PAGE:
Geometrically speaking

While a was a full-time physics and maths student, i seldom, if ever, thought of proving anything using a diagram, or any kind of non-algebraic method, for that matter. One could make a couple of drawings every now and then to help understanding, but that was all. Not even after learning differential geometry did my view change. As a matter of fact, with the emphasis on (and the beauty of) abstract representations (as in abstract tensor notations), using drawings of surfaces embedded in Euclidean space felt like cheating. To make things even worse, my first serious physics book had been Landau and Lifshitz’s Classical Field Theory, where even words are scarce, let alone drawings or diagrammatic reasoning [1]. In a nutshell, i would have felt at home reading Lagrange’s introduction to his Méchanique Analytic [2]:

No figures will be found in this work. The methods like i set forth require neither constructions nor geometrical or mechanical arguments, but only algebraic operations, subject to a regular and uniform procedure.


Tensors and birds

Roger Penrose’s thought is all but geometrical, and it comes as no surprise that he has made many a contribution to the physics by drawing camp. Every decent course on General Relativity touches conformal diagrams [6], a nifty method envisioned by Penrose and Brandon Carter (back in the sixties) to bring infinity back into your drawing board. The trick consists on scaling your metric by a global function that vanishes quickly enough when your original coordinates go to infinite. Such scaling is known as a conformal transformation, and has the virtue of preserving angles; in particular, null geodesics are mapped into null geodesics and, therefore, the causal structure (represented by null cones) is untouched. While beautiful and handy, i think that conformal diagrams do not add anything really new from a computational standpoint (as Feynman diagrams do), let alone serving as the basis for actual proofs.

PenroseMore interesting for our current musings is Penrose’s graphical tensor notation. Tensor indexes (specially in its abstract flavour, also introduced by Penrose) are a quite convenient housekeeping device, ensuring almost automatically the consistency of your equations and even (once one has a bit of practice with them) suggesting their form [7]. But, convenient as they are, indexes seem to be confusing for geometrical minds like Penrose’s, who some fifty years ago devised a pictorial representation for tensor equations [8]. As you can see in the figure, the idea is simple: choose a closed polygon to represent the kernel letter of each tensor, and add an upwards leg for each contravariant index, and a downwards one for each covariant index. Index contraction is represented by joining the respective legs. A wiggly horizontal line represents symmetrisation; a straight one anti-symmetrisation. One can cross legs to indicate index shuffling. The metric gets no kernel figure (it’s just an arch), so that contractions of indexes in the same tensor are easily depicted, and raising and lowering indexes amounts to twist the requisite leg up or down. To indicate covariant differentiation, circle the tensor being differentiated and add the corresponding downwards (covariant) leg. And so on and so forth. Note also that commutative and associative laws of tensor multiplication allow your using any two dimensional arrangement of symbols that fits you, which aids in compactifying expressions. Penrose explains the many details and twists of the notation in The Road to Reality and in his (and Rindler’s) Spinors and Space-time I, where you’ll find extensions to deal graphically also with spinors and twistors. According to the latter,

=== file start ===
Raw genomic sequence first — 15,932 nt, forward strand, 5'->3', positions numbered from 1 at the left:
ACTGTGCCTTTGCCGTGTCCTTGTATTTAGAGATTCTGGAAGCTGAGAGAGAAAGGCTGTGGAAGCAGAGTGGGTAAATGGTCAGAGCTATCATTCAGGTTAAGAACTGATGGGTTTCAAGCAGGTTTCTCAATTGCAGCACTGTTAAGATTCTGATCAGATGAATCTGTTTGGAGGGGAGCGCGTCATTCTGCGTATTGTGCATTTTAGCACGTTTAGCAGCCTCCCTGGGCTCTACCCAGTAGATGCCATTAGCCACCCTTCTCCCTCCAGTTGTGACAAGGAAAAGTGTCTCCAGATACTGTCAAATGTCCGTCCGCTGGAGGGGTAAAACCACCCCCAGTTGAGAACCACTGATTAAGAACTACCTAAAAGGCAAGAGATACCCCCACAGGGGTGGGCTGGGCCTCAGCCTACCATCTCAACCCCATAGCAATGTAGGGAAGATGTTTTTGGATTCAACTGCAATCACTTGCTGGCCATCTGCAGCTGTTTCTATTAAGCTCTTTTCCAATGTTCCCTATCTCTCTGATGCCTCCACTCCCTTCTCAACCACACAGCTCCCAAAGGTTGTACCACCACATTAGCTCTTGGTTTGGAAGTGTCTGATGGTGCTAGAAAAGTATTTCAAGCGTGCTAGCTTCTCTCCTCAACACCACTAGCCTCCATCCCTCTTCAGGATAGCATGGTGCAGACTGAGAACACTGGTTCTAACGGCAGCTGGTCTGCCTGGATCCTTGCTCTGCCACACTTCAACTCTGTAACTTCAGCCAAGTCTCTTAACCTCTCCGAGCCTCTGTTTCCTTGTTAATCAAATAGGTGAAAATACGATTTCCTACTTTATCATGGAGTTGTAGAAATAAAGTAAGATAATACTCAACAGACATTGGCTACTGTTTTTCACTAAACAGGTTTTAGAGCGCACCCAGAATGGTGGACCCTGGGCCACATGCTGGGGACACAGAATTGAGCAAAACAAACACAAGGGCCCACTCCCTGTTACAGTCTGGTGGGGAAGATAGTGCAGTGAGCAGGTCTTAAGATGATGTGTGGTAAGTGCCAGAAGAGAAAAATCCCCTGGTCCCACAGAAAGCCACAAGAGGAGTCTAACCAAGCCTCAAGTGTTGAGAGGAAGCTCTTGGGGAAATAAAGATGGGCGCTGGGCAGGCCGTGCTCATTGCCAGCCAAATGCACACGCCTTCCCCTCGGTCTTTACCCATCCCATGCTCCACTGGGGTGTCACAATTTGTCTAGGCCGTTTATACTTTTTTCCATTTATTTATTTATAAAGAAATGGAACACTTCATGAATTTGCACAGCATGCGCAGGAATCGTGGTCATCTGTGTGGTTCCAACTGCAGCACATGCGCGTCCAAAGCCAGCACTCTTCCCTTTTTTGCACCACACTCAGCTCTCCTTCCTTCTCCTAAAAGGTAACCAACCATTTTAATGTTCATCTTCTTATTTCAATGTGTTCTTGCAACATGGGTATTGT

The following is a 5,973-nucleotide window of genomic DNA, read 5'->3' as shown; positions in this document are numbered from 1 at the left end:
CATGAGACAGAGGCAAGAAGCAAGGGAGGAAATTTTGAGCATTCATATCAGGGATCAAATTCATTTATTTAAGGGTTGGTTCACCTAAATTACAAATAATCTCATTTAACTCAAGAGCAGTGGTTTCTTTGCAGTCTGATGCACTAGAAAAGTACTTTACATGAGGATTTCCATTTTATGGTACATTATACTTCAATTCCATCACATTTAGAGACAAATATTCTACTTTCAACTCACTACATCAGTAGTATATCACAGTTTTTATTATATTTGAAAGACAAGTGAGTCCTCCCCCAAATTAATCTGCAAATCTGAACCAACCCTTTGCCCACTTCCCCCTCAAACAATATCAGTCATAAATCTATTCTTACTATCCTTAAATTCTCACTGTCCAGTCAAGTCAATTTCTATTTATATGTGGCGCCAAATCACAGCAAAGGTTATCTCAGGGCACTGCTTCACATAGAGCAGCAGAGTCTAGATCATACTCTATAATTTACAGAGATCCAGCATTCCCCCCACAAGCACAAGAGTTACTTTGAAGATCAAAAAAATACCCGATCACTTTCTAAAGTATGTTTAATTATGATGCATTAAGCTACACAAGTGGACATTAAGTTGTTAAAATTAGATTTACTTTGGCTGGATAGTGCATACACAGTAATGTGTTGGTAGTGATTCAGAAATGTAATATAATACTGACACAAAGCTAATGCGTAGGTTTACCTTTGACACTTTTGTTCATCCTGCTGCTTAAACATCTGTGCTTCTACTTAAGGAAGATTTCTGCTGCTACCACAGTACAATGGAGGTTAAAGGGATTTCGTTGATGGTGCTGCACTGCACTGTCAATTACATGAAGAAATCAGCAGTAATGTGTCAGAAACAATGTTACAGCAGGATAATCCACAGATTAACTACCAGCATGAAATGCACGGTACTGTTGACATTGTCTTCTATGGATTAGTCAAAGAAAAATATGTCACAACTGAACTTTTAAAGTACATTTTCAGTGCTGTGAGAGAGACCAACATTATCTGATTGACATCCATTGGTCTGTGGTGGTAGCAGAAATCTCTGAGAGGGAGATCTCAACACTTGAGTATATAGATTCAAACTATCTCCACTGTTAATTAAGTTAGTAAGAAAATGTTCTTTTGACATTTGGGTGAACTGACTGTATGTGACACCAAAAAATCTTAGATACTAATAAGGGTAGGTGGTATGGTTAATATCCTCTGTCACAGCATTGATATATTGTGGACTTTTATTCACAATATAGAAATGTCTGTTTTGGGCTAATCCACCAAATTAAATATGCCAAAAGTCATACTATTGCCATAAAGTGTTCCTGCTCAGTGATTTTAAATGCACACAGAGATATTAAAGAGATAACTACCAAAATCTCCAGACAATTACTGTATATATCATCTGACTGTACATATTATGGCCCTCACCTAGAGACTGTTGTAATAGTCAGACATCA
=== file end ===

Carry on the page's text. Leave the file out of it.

The notation has been found very useful in practice as it greatly simplifies the appearance of complicated tensor or spinor equations, the various interrelations expressed being discernable at a glance. Unfortunately the notation seems to be of value mainly for private calculations because it cannot be printed in the normal way.

Besides the (not so obvious nowadays) difficulty mentioned above, i guess that the main hurdle in adopting Penrose’s notation is habit. After many years using indexes, my algebraic mind seldom finds equations confusing because of their indexes. But after a little practice it becomes easier, and i’d say that people who see equations will find it quite natural after a very little while [9]. I don’t know how popular Penrose graphics are among physicists for private use, but there’s many an example of their application and extension to related fields. A few years after its introduction, the notation was rediscovered by Predrag Cvitanović, who used a variation of it in an article on group theory and Feynman diagrams. More concretely, Cvitanović uses diagrams similar to Penrose’s to represent to represent the structure constants of simple groups in the context of non-abelian gauge theories, interestingly linking them with Feynman diagrams (and closing a loop in this article!). Later on, he would use the notation very extensively in his on-line book on Group Theory, where the diagrams go by the name of birdtracks. In a nutshell, the book is devoted to answer, in Cvitanović words, a simple question:

“On planet Z, mesons consist of quarks and antiquarks, but baryons contain 3 quarks in a symmetric color combination. What is the color group?” If you find the particle physics jargon distracting, here is another way to posing the same question: “Classical Lie groups preserve bilinear vector norms. What Lie groups preserve trilinear, quadrilinear, and higher order invariants?”

From here, an amazing journey through the theory of Lie groups and algebras ensues, a journey conducted almost exclusively by diagrams. For, notably, Cvitanović uses his birdtracks (as mentioned, a very evolved kind of Feynman diagrams) to actually derive his results. We have here physics (and maths) by diagrams for real, actually replacing algebraic reasoning (and, incidentally, a proof that Penrose’s reservations about his notation not being apt for publications are unfounded nowadays–i wonder how Cvitanović draws his diagrams).